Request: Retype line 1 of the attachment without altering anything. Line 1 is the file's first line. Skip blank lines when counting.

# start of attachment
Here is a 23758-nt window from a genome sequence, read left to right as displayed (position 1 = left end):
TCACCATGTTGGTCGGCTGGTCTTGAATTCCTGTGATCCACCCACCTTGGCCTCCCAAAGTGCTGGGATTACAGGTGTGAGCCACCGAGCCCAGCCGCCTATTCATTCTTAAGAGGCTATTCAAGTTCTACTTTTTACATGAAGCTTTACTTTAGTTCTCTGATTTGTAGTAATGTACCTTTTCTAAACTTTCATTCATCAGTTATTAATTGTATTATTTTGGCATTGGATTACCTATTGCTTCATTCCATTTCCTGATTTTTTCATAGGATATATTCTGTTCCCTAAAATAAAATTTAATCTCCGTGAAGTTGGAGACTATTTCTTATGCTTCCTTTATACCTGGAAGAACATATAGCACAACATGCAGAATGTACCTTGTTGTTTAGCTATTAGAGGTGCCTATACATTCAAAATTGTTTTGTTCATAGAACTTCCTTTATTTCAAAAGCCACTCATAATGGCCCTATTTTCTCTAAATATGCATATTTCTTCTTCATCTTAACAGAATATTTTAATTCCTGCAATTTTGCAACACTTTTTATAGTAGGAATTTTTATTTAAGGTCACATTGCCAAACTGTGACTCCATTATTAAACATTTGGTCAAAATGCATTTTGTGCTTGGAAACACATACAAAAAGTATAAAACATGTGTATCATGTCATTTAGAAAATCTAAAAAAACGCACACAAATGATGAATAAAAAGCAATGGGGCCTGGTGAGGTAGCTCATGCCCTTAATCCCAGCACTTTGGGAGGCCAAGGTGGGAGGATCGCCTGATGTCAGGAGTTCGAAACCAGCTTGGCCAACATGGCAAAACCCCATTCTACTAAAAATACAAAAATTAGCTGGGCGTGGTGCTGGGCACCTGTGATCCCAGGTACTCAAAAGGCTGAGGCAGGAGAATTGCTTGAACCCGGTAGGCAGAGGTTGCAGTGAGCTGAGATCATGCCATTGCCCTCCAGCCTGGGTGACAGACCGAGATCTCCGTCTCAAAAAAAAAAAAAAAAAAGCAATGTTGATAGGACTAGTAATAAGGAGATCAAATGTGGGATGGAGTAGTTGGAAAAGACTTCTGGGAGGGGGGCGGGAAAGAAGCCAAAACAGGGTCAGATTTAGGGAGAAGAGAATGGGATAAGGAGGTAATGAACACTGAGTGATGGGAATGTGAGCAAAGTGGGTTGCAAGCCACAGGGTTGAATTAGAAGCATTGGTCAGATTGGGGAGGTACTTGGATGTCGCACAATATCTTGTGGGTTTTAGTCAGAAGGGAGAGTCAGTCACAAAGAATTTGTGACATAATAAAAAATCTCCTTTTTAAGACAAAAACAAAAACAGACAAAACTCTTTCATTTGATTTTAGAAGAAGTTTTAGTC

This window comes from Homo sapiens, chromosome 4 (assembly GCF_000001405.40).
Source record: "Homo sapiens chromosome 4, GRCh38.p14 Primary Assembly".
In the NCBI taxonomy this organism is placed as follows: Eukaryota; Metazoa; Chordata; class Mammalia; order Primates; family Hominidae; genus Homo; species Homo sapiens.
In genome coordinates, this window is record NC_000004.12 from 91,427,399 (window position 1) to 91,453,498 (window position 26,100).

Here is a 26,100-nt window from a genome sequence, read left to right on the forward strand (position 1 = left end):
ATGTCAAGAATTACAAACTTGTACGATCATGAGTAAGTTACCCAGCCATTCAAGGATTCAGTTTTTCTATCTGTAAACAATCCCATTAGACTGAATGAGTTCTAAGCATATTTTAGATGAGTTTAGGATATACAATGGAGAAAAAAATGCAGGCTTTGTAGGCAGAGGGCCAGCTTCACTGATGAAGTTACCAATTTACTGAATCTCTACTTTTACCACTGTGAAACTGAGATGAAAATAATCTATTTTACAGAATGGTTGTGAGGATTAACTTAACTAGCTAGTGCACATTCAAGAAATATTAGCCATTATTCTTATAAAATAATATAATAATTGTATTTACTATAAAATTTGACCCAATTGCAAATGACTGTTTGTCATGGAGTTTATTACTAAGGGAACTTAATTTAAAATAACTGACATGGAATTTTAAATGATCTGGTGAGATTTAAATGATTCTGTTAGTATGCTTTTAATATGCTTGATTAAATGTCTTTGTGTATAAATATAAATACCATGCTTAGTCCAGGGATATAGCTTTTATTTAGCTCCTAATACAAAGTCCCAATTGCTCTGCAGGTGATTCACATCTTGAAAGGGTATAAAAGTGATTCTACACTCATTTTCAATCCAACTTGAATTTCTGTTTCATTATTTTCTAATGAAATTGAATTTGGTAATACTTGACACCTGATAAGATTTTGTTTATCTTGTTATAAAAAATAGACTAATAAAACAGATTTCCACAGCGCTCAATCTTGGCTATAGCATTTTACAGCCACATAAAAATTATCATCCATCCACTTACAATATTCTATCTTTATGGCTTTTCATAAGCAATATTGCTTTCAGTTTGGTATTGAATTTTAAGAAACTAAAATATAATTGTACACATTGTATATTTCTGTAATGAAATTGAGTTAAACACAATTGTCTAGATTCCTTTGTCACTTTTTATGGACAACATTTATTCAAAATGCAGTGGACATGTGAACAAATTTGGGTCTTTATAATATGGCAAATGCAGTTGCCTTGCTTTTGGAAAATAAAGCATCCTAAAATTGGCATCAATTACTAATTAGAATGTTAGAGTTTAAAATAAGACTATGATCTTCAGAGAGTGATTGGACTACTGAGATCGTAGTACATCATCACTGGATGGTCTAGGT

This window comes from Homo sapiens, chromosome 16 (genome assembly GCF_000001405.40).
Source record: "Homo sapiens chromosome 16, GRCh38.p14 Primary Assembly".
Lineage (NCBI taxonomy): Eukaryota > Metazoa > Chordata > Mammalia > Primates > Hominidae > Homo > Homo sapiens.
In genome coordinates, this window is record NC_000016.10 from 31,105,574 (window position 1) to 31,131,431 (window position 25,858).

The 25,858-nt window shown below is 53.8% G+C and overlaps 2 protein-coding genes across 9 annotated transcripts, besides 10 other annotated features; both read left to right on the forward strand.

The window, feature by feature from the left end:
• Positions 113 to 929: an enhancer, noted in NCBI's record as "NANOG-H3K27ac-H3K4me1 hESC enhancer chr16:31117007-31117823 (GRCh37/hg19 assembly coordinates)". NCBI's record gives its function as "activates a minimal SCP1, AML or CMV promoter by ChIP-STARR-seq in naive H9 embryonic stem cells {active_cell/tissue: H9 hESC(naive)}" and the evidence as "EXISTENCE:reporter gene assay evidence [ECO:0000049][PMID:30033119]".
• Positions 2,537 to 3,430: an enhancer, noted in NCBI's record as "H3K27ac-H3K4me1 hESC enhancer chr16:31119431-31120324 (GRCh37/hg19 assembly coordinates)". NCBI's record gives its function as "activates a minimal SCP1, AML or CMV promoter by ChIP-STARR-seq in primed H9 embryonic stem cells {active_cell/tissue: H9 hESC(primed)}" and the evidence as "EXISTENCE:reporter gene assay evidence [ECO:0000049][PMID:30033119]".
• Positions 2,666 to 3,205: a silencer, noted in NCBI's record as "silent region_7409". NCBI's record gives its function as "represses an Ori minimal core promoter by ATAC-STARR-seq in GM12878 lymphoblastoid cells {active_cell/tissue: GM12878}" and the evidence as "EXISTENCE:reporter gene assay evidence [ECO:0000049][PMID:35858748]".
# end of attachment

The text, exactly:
Here is a 23758-nt window from a genome sequence, read left to right as displayed (position 1 = left end):